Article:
The inequality implications of nature exploitation, utilitarian representations of nature and processes of (global) environmental change are substantial. In Latin America social inequalities are historically rooted in unequal allocation systems of land rights or mining rents. Current investments in natural resources or elements thereof tend to generate new or reinforce existing patterns of inequality. Despite these evidences and despite the increasing recognition of the social dimensions of environmental change, linking the analysis of social inequalities with (global) environmental change, politics and forms of nature appropriation and production is still incipient. Based on first empirical findings from the Research Network on Interdependent Inequalities in Latin America (desiguALdes.net) the aim of this paper is to draw conclusions on how inequalities can be researched through the lens of societal nature relations. The paper reveals ways to theoretically conceptualize and analytically understand social inequalities as historically rooted expressions of contingent spatio-temporal societal nature relations, taking different research fields and social theories as points of departure. The key fields addressed are environmental justice, political ecology and social and cultural anthropology. In addition, core analytical categories such as time, space and physical materiality are introduced in order to show how they operate in empirical analysis. The paper concludes with a summary of the main findings.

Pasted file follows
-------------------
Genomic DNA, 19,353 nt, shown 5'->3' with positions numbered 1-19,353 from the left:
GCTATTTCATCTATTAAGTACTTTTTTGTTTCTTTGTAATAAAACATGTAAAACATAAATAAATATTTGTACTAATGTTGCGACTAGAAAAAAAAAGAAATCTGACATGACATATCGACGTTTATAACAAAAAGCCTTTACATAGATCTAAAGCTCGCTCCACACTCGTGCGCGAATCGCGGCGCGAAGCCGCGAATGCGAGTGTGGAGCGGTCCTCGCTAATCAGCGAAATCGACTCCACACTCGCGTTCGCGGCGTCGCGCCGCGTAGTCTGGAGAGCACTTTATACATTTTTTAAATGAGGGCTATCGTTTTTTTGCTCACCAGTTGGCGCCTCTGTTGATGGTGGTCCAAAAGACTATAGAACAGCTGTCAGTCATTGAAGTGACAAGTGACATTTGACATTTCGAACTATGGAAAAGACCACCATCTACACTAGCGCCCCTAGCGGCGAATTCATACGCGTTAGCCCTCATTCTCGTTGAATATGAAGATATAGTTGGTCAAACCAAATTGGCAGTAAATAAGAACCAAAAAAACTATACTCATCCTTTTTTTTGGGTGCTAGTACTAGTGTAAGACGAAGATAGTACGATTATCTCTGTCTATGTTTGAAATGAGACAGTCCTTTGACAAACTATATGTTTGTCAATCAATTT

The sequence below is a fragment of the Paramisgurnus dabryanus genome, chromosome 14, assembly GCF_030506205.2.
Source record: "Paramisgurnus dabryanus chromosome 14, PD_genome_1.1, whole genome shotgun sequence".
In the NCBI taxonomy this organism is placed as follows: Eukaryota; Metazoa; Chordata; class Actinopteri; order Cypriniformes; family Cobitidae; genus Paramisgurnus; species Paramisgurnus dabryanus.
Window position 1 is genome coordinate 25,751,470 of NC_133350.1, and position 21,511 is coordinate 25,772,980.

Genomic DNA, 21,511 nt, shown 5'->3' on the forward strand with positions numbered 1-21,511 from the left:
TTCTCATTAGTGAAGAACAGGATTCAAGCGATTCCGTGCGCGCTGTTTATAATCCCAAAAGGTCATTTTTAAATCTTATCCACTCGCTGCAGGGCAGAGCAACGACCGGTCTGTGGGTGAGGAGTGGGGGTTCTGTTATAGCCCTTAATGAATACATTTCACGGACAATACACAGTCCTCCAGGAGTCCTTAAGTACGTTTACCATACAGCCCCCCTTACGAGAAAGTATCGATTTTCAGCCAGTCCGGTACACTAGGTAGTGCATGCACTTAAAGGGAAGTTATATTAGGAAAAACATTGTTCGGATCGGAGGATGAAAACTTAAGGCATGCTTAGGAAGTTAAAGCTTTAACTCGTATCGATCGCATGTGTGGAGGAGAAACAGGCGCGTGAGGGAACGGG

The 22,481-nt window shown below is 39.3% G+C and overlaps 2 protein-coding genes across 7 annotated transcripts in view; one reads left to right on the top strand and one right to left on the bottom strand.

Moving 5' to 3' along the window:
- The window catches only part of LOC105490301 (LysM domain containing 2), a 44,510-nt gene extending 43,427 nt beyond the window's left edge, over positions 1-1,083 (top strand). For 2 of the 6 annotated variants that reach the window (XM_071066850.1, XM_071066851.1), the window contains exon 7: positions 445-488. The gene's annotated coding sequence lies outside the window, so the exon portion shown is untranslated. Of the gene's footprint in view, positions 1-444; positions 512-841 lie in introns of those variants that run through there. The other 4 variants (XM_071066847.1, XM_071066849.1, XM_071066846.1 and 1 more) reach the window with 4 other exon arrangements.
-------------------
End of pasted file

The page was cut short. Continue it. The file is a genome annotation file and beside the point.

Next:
Director at Learning Change Project – Research on society, culture, art, neuroscience, cognition, critical thinking, intelligence, creativity, autopoiesis, self-organization, rhizomes, complexity, systems, networks, leadership, sustainability, thinkers, futures ++
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